Singha, Shuvra
    Department of Fibre and Polymer Technology, Polymeric Materials Division, School of Engineering Sciences in Chemistry, Biotechnology and Health, KTH Royal Institute of Technology, Stockholm 100 44, Sweden.
    George, Gejo
    Department of Chemistry, St Berchmans College, Changanachery, Kottayam, Kerala 686101, India.
    E, Tomlal Jose
    Department of Chemistry, St Berchmans College, Changanachery, Kottayam, Kerala 686101, India.
    Berto, Filippo
    Department of Mechanical Engineering, Norwegian University of Science and Technology, Trondheim 7491, Norway.
    Hedenqvist, Mikael S
    Department of Fibre and Polymer Technology, Polymeric Materials Division, School of Engineering Sciences in Chemistry, Biotechnology and Health, KTH Royal Institute of Technology, Stockholm 100 44, Sweden.
    Das, Oisik
    Luleå University of Technology, Department of Civil, Environmental and Natural Resources Engineering, Structural and Fire Engineering.
    Ramakrishna, Seeram
    Center for Nanofibres and Nanotechnology, Department of Mechanical Engineering, Faculty of Engineering, Singapore 117576, Singapore.
    Circular economy in biocomposite development: State-of-the-art, challenges and emerging trends2021In: Composites Part C: Open Access, ISSN 2666-6820, Vol. 5, article id 100138Article, review/survey (Refereed)
    Abstract [en]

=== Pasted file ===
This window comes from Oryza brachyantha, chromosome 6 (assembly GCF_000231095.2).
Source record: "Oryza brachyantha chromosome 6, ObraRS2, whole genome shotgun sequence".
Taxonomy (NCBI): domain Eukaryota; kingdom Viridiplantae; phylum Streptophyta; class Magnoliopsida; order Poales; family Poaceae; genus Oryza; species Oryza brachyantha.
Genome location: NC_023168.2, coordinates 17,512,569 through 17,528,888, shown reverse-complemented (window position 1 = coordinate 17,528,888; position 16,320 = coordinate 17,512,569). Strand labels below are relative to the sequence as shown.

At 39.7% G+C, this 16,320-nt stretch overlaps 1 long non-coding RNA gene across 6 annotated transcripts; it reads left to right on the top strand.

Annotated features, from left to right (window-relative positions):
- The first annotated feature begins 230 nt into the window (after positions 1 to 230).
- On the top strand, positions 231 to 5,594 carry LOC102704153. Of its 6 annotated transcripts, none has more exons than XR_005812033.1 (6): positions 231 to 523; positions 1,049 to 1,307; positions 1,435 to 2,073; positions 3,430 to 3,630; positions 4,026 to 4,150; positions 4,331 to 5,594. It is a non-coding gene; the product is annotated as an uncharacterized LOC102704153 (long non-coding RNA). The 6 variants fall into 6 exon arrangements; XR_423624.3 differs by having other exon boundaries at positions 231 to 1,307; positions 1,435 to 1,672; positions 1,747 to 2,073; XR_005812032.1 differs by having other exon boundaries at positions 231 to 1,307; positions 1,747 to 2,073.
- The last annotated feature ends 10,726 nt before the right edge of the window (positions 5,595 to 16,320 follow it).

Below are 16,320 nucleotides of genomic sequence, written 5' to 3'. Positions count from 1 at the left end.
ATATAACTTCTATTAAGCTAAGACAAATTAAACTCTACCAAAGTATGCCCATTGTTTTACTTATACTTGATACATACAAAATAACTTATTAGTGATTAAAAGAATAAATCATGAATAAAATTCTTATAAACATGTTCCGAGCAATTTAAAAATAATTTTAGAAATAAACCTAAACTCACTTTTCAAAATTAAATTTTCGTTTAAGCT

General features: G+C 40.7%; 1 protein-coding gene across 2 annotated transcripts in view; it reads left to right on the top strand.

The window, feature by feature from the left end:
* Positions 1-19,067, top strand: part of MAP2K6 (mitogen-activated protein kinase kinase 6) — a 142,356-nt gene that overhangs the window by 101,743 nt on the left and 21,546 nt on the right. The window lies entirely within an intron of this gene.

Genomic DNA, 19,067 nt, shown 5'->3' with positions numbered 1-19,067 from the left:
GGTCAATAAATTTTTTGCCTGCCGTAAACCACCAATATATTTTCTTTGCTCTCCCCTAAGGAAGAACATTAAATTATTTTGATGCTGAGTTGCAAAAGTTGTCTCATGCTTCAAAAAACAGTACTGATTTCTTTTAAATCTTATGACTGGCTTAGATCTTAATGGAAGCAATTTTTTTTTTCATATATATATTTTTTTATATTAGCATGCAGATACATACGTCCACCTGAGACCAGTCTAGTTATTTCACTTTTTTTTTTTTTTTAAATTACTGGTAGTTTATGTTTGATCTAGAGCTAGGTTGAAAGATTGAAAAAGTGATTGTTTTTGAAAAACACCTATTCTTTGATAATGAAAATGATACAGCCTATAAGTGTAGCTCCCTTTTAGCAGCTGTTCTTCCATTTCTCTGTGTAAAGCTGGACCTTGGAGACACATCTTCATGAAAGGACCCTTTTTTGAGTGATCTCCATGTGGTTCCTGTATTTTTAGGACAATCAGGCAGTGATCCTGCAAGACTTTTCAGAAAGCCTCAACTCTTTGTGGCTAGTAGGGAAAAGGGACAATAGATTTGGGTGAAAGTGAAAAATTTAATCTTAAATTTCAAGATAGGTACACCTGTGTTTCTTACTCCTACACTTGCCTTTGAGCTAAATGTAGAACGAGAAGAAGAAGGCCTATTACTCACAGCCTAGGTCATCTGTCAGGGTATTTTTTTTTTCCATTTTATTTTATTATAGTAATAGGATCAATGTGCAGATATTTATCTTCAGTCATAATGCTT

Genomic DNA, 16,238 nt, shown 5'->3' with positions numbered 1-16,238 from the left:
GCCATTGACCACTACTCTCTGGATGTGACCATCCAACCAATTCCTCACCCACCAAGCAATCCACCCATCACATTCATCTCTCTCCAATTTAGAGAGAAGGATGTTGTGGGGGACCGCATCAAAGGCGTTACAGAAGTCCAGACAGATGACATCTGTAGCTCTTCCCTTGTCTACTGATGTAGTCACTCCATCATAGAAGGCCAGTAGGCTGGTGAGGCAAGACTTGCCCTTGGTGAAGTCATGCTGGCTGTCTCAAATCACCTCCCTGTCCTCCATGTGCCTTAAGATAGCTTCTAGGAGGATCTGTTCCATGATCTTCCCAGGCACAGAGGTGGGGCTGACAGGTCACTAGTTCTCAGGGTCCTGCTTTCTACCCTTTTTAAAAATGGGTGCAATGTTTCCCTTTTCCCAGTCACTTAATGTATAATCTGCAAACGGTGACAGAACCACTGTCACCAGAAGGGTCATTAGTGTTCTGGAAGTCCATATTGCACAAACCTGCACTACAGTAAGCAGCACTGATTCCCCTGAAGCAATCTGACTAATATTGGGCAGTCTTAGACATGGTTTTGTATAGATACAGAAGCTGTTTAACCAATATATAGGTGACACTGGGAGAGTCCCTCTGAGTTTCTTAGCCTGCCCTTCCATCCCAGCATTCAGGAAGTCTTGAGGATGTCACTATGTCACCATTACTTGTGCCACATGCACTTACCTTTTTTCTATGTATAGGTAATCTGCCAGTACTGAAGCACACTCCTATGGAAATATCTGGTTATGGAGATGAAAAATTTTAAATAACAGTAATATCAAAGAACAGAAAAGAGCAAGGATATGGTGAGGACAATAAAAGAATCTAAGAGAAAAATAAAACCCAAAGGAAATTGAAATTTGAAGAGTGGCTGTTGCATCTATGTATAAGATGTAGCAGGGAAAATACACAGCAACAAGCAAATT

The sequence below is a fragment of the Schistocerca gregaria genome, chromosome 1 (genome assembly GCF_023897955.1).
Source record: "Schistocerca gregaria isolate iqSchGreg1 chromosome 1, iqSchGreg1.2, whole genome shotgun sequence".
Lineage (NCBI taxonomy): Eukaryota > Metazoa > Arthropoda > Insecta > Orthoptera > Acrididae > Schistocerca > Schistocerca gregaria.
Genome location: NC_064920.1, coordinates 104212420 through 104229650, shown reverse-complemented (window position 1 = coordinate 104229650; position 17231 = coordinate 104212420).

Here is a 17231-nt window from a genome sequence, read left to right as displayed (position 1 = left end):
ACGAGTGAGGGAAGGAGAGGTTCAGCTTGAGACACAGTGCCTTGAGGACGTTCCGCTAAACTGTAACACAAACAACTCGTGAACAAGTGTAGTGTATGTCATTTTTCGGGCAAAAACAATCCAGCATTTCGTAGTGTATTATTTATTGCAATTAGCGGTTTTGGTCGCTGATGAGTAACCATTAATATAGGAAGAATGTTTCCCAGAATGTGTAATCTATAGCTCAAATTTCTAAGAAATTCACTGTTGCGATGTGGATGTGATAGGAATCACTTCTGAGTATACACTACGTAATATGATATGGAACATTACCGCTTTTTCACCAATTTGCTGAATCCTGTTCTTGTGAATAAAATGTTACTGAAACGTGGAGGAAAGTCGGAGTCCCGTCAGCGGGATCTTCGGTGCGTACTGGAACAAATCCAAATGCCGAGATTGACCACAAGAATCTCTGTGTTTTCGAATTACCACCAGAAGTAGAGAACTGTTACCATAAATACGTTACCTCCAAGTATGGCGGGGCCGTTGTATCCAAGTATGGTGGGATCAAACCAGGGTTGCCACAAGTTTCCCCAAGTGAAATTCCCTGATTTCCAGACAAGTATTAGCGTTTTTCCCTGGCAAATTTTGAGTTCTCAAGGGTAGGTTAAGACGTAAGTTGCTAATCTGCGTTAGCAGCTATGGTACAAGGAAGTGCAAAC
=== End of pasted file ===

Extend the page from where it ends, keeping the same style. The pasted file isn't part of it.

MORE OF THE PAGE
Biocomposites being environmentally-friendly alternative to synthetic composites are gaining increasing demand for various applications. Hence, biocomposite development should be integrated within a circular economy (CE) model to ensure a sustainable production that is simultaneously innocuous towards the environment. This review presents an overview of the state-of-the-art technologies for the adoption of the CE concept in biocomposite development. The study outlined the properties, environmental and economic impacts of biocomposites. A critical review of the life-cycle assessment of biocomposite for evaluating greenhouse gas emissions and carbon footprints was conducted. In addition, the opportunities and challenges pertaining to the implementation of CE have been discussed in detail. Recycling and utilisation of bio-based constituents were identified as the critical factors in embracing CE. Therefore, the development of innovative recycling technologies and an enhanced use of novel biocomposite constituents could lead to a reduction in material waste and environmental footprints. This article is one of the first studies to review the circularity of biocomposites in detail that will stimulate further research in enhancing the sustainability of these polymeric materials.

  • 38.
    Shanmugam, Vigneshwaran
    et al.
    Faculty of Mechanical Engineering, Saveetha School of Engineering, Saveetha Institute of Medical and Technical Sciences, Chennai, Tamil Nadu, India.
    Babu, Karthik
    Department of Mechanical Engineering, Centurion University of Technology and Management, Sitapur, Odisha, India.
    Garrison, Thomas F.
    Chemistry Department, King Fahd University of Petroleum & Minerals, Dhahran, Saudi Arabia.
    Capezza, Antonio J.